Thank you to everyone who contributed towards the cost of our legal challenge of Newcastle City Council’s decision on Cell A/B1 of Newcastle Great Park.
We secured an initial total of £4,725 from generous pledges to our Crowd Justice page to go towards our solicitor’s fees – raising the first £1,000 in just 24 hours – which showed the strength of opposition to the plans.
Our case was heard in the High Court on Tuesday 11th February 2020, before Mr Justice Lewis.
Paul Brown QC acted on our behalf, while Richard Moules and Matthew Reed QC acted on behalf of Newcastle City Council.
Taylor Wimpey and Persimmon, also known as the Great Park Consortium, were both interested parties and were represented by Charles Banner QC.
After deliberations that extended beyond our allocated one-hour slot, Mr Justice Lewis finally refused permission to bring a claim for judicial review.
The Court agreed our case was arguable on the grounds that the planning application contravened Policy NN4 of the Core Strategy and Urban Core Plan, but judged it likely that permission would still have been granted, even when considered as a departure from local policy.
In effect, the Court acknowledged a breach in planning policy, and felt no need to address it.
We had the option of appealing the High Court decision, however, after seeking legal advice and assessing the costs already incurred, we decided against an appeal.
Looking back, our campaign had been a hard slog since its inception in 2016. From initial meetings with the Consortium and hours spent poring over planning documents, to postponed planning committee meetings and weeks spent compiling legal documents, it was a learning curve for all involved.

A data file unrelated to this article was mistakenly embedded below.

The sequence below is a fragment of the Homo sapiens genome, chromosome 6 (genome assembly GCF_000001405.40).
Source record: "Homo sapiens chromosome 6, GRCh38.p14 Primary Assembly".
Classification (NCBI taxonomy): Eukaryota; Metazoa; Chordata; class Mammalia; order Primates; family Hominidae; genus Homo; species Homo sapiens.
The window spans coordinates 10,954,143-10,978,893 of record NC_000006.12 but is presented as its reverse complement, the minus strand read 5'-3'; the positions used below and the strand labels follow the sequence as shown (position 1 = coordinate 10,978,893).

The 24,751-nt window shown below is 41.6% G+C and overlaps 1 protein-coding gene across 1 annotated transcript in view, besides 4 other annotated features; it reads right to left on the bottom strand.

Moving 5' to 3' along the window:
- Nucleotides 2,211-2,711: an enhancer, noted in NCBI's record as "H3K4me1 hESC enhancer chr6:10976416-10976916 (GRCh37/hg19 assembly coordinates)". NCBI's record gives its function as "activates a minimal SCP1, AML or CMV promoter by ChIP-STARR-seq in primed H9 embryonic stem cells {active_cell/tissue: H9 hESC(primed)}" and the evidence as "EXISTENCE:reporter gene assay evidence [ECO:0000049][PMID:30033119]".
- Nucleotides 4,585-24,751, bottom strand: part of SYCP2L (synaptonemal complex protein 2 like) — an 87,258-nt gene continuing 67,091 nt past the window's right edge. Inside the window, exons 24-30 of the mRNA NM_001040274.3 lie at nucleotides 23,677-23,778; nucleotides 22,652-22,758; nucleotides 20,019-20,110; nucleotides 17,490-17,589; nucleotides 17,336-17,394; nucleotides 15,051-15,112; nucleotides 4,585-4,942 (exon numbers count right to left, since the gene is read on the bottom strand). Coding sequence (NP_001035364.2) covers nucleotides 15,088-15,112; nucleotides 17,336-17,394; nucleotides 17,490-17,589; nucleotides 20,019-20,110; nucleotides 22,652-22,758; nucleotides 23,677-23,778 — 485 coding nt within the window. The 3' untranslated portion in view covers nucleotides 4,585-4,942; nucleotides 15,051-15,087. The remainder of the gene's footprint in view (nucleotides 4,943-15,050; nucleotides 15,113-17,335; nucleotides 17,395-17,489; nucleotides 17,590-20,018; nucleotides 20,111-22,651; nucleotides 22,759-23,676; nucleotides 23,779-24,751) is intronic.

Although we exposed multiple flaws in the planning system along the way, it was not enough to stop the profit-hungry Persimmon and Taylor Wimpey.
To add insult to injury – shortly after the decision on our legal case was made – the Great Park Consortium objected to Banks Group’s plans for 900 houses in the adjacent Newcastle Great Park expansion site, on the grounds that they ‘contradict the sustainability objectives of the Great Park through policies NN4 and NN4b‘ – the very policies they contravened with their own Cell A/B1 application.
The Consortium went on to say that ‘the Council are under no pressure to approve this scheme contrary to the development plan‘ and that there is ‘a strong and clear policy framework to underpin its position.’ We may well question the whereabouts of this strong and clear policy when it came to the decision on Cell A/B1.
Furthermore, the Consortium helpfully pointed out that ‘the Council are also comfortably passing the Housing Delivery Test and are under no pressure in this regard’. One cannot help but wonder why the Consortium pressured the Council for 1,200 houses when 880 – as agreed in the local development plan – would suffice.
Although we were disappointed our case was refused permission for judicial review, the judge’s ruling shed light on Newcastle City Council’s decision making, which clearly and consistently undermines what was agreed democratically in the local plan.
We can take solace in the knowledge that we stuck to our guns and did all we could to stop this unjustifiable overdevelopment from impacting sensitive species and habitats in one of the most diverse nature reserves in the North East – Havannah Nature Reserve.
Thank you once again to everyone who made this fight possible.